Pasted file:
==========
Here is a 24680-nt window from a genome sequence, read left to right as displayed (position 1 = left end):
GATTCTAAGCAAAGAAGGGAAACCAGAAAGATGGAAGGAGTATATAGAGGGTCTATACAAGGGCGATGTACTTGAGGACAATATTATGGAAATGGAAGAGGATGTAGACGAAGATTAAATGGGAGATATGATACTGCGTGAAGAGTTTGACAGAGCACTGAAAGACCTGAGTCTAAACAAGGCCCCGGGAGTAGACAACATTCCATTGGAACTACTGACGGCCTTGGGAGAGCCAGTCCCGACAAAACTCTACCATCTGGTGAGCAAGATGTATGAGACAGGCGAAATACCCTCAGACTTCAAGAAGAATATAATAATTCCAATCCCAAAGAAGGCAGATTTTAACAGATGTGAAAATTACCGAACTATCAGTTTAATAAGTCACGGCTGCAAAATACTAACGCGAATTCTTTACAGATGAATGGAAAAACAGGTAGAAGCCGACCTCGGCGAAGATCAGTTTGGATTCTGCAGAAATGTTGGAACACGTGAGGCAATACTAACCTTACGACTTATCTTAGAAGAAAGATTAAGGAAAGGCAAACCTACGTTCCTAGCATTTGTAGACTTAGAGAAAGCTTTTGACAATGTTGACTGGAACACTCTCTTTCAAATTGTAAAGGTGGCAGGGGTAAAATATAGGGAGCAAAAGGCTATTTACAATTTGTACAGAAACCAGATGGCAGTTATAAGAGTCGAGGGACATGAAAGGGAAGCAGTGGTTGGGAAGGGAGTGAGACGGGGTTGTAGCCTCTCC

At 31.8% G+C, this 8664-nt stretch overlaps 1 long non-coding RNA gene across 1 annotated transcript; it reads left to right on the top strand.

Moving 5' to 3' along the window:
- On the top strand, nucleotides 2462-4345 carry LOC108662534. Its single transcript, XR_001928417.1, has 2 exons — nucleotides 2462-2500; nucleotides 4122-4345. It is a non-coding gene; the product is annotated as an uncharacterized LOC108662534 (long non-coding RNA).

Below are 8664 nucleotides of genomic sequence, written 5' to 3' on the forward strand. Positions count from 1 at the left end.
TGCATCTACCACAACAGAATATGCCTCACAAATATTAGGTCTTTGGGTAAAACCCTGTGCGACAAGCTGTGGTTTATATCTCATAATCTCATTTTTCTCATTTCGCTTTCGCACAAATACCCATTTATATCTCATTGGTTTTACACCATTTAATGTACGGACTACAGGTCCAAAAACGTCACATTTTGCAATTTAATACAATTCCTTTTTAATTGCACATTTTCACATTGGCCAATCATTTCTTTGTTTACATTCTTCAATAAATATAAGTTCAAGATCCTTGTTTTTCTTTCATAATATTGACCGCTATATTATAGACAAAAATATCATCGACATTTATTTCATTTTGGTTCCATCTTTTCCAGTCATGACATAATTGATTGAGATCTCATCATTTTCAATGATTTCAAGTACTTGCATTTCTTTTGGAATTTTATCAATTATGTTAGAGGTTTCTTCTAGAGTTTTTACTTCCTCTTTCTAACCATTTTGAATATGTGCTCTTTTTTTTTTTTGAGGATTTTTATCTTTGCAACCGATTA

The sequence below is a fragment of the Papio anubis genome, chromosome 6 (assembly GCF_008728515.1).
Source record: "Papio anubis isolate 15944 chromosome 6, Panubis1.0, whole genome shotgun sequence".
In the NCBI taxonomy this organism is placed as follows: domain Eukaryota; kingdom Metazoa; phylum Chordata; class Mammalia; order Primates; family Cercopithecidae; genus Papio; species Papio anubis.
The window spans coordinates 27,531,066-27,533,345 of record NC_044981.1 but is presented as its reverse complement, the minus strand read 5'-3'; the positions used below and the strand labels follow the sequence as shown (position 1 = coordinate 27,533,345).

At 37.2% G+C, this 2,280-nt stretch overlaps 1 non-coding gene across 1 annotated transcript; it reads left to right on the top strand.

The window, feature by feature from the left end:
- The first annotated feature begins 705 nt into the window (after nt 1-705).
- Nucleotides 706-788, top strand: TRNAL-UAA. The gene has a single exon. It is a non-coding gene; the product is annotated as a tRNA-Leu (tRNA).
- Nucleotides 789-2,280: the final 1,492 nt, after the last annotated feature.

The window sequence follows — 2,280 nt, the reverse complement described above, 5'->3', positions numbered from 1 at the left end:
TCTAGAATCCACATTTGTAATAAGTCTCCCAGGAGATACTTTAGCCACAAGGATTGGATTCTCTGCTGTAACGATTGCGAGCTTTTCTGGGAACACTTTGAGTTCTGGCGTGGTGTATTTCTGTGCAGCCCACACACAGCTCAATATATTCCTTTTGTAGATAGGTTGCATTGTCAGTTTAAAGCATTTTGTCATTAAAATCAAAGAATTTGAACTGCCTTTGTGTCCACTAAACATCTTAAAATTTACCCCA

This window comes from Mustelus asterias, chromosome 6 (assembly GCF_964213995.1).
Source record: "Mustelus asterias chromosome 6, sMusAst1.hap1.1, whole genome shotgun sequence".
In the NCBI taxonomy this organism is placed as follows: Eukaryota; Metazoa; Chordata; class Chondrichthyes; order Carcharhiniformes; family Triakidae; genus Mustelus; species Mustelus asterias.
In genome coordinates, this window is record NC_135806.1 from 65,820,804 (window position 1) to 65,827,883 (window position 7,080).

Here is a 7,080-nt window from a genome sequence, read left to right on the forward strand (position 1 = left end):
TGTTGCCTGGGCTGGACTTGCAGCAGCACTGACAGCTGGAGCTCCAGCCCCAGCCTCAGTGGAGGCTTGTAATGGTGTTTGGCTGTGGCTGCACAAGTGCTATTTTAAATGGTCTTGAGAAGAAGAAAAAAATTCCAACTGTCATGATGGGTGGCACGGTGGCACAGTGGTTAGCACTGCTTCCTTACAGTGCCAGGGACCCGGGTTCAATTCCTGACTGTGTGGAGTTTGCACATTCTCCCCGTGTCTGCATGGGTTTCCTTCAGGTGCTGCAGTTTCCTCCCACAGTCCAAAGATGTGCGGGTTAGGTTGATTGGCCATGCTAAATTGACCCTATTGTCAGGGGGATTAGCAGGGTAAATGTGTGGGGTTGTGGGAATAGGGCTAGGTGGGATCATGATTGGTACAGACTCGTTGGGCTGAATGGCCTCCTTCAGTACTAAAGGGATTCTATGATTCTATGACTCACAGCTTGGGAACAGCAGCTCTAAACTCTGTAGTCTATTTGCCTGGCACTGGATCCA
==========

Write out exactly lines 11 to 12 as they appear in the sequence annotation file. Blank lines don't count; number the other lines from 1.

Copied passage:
The window spans coordinates 27,531,066-27,533,345 of record NC_044981.1 but is presented as its reverse complement, the minus strand read 5'-3'; the positions used below and the strand labels follow the sequence as shown (position 1 = coordinate 27,533,345).

At 37.2% G+C, this 2,280-nt stretch overlaps 1 non-coding gene across 1 annotated transcript; it reads left to right on the top strand.